- Turn the engine off. Check the pink wire to the throttle position switch for 12 volts when the ignition is on. If no voltage is measured, repair the wiring to the switch.
- With the ignition on, check the blue wire to the throttle position switch for 12 volts. If no voltage is measured, the throttle position switch adjustment should be checked (Refer to TPS Adjustment listed below). Replace the switch if adjustment does not correct the problem.
- With the ignition on, leave the voltmeter connected to the blue wire at the throttle position switch. Operate the throttle through 20 degrees of travel. At approximately 15 degrees, the voltage should drop to 0 volts. If voltage is measured, the throttle position switch adjustment should be checked (Refer to TPS Adjustment listed below). Replace the switch if adjustment does not correct the problem.
- Connect the voltmeter to the yellow wire at the throttle position switch. Operate the throttle lever beyond 20 degrees of travel. 12 volts should be measured when the throttle lever is opened beyond the 20 degrees. If no voltage is measured, the throttle position switch adjustment should be checked (Refer to TPS Adjustment listed below). Replace the switch if adjustment does not correct the problem.
- Check to see that the electrical connections are made at the EGR and EPR solenoid assemblies and that the hoses are routed correctly and connected to the solenoids.
- If the system checked out OK in the previous Steps, the EGR or EPR solenoid valve is inoperative and should be replaced.
Exhaust Gas Recirculation (EGR) Valve
In order to check EGR valve operation directly, apply vacuum to vacuum port on the valve. The valve should be fully open with 10.5 inches of vacuum applied, and closed when vacuum is below 6 inches.
REMOVAL & INSTALLATION
- Remove the air cleaner.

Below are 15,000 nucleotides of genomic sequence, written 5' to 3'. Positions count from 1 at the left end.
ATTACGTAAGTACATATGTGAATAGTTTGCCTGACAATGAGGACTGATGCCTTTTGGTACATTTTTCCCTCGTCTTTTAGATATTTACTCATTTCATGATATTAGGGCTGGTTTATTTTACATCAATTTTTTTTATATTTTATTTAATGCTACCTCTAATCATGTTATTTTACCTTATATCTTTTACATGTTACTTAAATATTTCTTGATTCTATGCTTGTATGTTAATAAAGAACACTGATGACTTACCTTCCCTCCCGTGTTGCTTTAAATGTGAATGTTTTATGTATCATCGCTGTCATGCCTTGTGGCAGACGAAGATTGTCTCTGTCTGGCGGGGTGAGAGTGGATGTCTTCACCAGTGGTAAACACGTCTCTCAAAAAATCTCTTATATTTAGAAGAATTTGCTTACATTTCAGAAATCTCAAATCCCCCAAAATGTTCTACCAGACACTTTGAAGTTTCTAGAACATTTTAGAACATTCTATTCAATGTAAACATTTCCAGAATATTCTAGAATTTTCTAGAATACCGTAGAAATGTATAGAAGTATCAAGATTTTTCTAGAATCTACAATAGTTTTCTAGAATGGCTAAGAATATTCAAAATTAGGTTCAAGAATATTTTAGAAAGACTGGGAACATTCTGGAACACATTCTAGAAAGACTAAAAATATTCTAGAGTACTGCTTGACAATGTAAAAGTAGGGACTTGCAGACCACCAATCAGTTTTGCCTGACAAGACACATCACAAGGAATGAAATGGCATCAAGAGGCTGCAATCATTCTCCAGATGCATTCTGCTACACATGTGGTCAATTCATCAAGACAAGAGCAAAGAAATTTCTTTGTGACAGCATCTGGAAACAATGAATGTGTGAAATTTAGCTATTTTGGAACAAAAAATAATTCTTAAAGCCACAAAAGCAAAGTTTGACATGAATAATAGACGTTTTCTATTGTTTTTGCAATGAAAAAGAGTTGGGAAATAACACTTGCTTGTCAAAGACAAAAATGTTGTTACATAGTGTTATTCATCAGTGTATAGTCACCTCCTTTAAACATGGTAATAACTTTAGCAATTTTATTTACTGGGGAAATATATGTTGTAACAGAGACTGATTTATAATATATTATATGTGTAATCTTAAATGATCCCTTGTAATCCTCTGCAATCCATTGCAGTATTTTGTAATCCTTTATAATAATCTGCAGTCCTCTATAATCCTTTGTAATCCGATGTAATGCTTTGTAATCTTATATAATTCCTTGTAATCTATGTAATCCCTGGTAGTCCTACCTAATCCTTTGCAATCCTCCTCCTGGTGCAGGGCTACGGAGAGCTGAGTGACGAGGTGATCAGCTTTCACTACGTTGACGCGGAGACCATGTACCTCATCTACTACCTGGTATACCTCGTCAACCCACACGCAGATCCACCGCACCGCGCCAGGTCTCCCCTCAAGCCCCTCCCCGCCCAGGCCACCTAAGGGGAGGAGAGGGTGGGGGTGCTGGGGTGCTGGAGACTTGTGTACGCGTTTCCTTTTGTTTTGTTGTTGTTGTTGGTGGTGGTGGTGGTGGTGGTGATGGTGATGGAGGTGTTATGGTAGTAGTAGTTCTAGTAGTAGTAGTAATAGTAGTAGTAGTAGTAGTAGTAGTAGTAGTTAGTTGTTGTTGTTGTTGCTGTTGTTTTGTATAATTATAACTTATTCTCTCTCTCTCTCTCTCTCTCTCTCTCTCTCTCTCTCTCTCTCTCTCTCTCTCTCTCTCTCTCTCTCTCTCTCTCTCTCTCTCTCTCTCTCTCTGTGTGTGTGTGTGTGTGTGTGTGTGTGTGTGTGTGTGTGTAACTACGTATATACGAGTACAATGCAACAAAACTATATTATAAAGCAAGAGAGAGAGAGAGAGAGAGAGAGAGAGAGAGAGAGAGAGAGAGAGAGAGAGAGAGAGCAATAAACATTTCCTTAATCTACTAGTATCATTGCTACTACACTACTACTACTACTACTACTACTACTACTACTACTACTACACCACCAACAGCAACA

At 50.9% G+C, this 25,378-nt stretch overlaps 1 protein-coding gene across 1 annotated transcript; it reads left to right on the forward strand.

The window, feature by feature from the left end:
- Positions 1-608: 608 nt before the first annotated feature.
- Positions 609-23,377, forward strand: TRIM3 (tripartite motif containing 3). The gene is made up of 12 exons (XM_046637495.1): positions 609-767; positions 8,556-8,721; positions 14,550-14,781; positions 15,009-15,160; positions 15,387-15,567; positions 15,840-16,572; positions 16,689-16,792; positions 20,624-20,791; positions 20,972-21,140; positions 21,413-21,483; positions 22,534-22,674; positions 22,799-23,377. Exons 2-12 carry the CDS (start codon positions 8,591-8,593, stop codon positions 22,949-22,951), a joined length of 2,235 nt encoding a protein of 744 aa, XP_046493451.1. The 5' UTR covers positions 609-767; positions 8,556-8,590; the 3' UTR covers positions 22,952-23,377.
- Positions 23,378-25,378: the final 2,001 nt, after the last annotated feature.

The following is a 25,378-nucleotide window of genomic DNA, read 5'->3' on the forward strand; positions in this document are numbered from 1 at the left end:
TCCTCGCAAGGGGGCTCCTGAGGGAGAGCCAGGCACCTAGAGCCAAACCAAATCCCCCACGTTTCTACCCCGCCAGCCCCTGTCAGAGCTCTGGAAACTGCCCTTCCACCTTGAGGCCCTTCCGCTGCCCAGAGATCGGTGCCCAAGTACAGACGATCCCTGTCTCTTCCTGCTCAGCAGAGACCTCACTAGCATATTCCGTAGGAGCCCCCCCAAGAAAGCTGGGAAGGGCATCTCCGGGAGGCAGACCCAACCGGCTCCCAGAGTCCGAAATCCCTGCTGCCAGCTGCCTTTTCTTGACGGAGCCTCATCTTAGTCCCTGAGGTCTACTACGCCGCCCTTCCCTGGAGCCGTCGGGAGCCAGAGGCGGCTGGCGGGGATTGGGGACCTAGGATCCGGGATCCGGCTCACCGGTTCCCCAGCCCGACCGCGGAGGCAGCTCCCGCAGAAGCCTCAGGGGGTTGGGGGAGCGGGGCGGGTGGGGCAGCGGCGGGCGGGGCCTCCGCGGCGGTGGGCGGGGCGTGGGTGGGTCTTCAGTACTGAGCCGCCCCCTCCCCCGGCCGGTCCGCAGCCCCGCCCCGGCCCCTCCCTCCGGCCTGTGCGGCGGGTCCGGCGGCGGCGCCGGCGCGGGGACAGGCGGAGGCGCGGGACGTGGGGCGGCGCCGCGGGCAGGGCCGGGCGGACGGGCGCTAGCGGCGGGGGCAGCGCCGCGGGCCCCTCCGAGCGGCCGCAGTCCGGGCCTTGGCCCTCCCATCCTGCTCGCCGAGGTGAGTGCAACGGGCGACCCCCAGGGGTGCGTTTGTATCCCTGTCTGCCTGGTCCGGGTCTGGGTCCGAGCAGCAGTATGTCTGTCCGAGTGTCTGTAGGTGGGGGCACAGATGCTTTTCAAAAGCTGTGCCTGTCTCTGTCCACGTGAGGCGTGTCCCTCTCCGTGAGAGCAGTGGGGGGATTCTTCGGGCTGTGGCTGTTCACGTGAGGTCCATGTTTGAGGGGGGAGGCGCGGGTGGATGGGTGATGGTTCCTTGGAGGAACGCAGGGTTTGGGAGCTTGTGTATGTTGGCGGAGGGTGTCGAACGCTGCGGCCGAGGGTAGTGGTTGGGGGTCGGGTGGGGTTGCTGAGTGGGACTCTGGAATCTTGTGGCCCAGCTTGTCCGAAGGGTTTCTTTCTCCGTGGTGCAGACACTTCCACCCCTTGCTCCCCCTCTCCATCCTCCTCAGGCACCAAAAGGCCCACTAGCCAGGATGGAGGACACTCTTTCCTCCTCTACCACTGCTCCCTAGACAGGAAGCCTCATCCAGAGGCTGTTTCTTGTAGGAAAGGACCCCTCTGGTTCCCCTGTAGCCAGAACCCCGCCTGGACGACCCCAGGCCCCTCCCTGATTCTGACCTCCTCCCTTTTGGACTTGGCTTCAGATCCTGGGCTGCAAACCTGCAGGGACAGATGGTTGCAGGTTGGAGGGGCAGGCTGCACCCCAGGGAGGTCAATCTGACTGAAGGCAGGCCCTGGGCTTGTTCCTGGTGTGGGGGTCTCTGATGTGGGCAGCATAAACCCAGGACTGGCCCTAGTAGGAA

- Disconnect the vacuum hose from the EGR valve.
- Remove the two stud bolts from the EGR valve. Remove the valve from manifold.
- To install the EGR valve, follow the removal procedure in reverse order.
- Disconnect the negative battery cable.
- Disconnect the electrical connectors and vacuum hoses.
- Remove bolt at solenoid bracket.
- To install, follow the removal procedure in the reverse order.
Throttle Position Switch (TPS)
This procedure is for Non-California models only. California models do not use a throttle position switch but a throttle position sensor.
- Disconnect the throttle position switch connector.
- Loosen the mounting screws that hold the throttle position switch.
- Connect an ohmmeter test light to the "IGN" terminal (pink wire) and the "EGR" terminal (yellow wire) of the throttle position sensor.
- Insert the specified gauge block for the "switch closed" position between the gage boss on the injection pump and the wide open stop screw on the throttle shaft. Refer to the emission control label on the truck for the "switch closed" gauge block specification.
- Rotate the throttle lever and hold the wide open stop against the gauge block.
- Rotate the throttle position switch until there is continuity between the terminals.
- Hold the throttle position and tighten the mounting screws to 53 inch lbs. (6 Nm).
- Return the throttle lever to the idle position and remove the gauge block.
- Insert the specified gauge block for the "switch open" position between the gauge boss on the injection pump and the wide open stop screw. Refer to the emission control label on the truck for the "switch open" gauge block specification. Rotate the throttle lever against the block. There should be no continuity measured. If there is continuity, repeat Steps 1 thru 9.
- Remove the gauge block and ohmmeter.
- Connect the throttle position switch connector.